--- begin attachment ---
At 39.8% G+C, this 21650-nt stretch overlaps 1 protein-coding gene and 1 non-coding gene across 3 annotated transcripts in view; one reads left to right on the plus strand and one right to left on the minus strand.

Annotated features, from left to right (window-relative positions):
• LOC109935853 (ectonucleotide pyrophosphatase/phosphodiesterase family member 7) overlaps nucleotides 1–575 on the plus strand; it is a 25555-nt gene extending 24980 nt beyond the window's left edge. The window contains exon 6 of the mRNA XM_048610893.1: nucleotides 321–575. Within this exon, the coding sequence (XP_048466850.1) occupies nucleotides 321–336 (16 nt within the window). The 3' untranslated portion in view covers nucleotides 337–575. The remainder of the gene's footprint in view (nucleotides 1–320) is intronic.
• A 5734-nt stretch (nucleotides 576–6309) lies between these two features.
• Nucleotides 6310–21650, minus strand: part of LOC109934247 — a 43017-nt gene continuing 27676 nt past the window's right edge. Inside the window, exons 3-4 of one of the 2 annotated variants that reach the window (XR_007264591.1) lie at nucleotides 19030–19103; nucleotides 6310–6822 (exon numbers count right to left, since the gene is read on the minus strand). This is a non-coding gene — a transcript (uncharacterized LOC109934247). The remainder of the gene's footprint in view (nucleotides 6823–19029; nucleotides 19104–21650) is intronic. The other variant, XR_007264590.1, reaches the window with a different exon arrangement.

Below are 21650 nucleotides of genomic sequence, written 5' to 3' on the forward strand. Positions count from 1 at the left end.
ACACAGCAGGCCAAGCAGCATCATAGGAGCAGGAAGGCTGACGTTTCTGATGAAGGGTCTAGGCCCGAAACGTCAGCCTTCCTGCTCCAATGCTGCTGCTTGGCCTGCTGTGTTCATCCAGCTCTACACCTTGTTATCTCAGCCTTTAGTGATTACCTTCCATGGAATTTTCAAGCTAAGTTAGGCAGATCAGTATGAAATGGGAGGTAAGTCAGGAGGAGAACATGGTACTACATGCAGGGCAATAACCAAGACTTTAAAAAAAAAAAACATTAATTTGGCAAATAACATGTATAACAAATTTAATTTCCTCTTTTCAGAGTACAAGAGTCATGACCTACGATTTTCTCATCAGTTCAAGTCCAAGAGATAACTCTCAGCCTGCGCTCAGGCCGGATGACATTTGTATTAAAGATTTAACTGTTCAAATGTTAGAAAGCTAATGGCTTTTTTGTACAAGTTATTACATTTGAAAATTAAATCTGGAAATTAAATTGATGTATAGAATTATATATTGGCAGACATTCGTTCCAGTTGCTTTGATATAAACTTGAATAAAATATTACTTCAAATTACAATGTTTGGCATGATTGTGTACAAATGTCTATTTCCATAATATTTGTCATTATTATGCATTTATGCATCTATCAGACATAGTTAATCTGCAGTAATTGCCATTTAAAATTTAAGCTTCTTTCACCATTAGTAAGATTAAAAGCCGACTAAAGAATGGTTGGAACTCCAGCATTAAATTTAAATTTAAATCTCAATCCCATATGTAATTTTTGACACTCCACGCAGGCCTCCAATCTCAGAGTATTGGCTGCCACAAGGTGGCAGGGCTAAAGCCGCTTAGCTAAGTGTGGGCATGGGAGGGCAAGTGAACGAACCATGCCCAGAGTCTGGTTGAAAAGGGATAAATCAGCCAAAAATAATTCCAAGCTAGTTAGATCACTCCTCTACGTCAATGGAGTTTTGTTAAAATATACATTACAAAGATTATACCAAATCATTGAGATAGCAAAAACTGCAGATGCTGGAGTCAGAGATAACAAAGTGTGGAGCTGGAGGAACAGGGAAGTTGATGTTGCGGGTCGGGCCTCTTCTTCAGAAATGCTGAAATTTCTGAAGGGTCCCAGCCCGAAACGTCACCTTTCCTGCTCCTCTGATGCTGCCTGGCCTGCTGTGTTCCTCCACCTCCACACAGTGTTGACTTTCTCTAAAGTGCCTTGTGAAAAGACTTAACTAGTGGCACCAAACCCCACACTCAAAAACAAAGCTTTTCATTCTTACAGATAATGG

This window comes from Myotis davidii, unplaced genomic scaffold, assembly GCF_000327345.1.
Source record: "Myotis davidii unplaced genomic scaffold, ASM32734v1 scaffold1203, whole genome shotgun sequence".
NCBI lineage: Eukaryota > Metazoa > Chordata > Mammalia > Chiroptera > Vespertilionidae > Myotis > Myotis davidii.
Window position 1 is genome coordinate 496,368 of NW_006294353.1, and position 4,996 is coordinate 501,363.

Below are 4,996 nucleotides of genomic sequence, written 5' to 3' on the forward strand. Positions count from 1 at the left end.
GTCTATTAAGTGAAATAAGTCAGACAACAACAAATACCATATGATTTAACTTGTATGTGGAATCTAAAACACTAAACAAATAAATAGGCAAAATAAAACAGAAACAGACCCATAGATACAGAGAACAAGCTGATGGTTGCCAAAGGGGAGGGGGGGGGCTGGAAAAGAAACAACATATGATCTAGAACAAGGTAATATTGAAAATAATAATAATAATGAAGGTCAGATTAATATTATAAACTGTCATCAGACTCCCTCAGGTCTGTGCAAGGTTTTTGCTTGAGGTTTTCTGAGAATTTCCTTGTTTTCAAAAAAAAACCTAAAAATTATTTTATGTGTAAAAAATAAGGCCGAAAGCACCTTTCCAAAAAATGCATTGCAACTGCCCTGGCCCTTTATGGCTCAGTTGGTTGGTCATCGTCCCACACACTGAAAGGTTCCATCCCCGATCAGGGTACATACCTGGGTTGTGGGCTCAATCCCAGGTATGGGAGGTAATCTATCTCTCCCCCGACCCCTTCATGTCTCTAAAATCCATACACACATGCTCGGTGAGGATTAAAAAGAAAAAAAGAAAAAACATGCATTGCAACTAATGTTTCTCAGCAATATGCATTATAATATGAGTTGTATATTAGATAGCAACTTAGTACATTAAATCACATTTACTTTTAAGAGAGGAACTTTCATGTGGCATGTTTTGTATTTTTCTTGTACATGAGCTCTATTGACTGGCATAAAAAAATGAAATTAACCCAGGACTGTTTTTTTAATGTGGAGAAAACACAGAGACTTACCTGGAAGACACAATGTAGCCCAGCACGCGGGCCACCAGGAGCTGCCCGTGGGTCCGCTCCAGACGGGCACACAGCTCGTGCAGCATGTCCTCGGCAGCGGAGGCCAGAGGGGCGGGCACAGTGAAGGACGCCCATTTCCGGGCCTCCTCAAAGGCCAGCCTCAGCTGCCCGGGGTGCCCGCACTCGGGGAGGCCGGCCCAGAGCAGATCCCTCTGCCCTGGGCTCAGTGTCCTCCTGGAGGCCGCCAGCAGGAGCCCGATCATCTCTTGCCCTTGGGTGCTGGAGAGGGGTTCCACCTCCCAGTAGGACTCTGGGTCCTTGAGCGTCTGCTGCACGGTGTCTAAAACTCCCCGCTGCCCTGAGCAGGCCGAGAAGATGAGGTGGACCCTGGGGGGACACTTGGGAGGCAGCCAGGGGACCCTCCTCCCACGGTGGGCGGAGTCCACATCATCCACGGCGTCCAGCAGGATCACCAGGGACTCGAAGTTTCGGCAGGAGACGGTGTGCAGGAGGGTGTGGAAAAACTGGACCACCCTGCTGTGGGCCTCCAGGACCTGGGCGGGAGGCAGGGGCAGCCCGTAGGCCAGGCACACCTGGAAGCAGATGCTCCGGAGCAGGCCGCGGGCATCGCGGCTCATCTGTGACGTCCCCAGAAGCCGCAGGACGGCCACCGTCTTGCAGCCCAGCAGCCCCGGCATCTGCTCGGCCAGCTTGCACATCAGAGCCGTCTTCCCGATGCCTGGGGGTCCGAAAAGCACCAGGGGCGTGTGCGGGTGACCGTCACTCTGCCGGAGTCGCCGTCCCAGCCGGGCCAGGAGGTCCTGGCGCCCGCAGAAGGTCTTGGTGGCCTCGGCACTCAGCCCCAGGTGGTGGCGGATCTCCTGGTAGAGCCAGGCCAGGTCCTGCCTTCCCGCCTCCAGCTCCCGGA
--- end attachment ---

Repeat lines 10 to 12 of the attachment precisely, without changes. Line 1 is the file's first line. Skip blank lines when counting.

NCBI lineage: Eukaryota > Metazoa > Chordata > Mammalia > Chiroptera > Vespertilionidae > Myotis > Myotis davidii.
Window position 1 is genome coordinate 496,368 of NW_006294353.1, and position 4,996 is coordinate 501,363.

Below are 4,996 nucleotides of genomic sequence, written 5' to 3' on the forward strand. Positions count from 1 at the left end.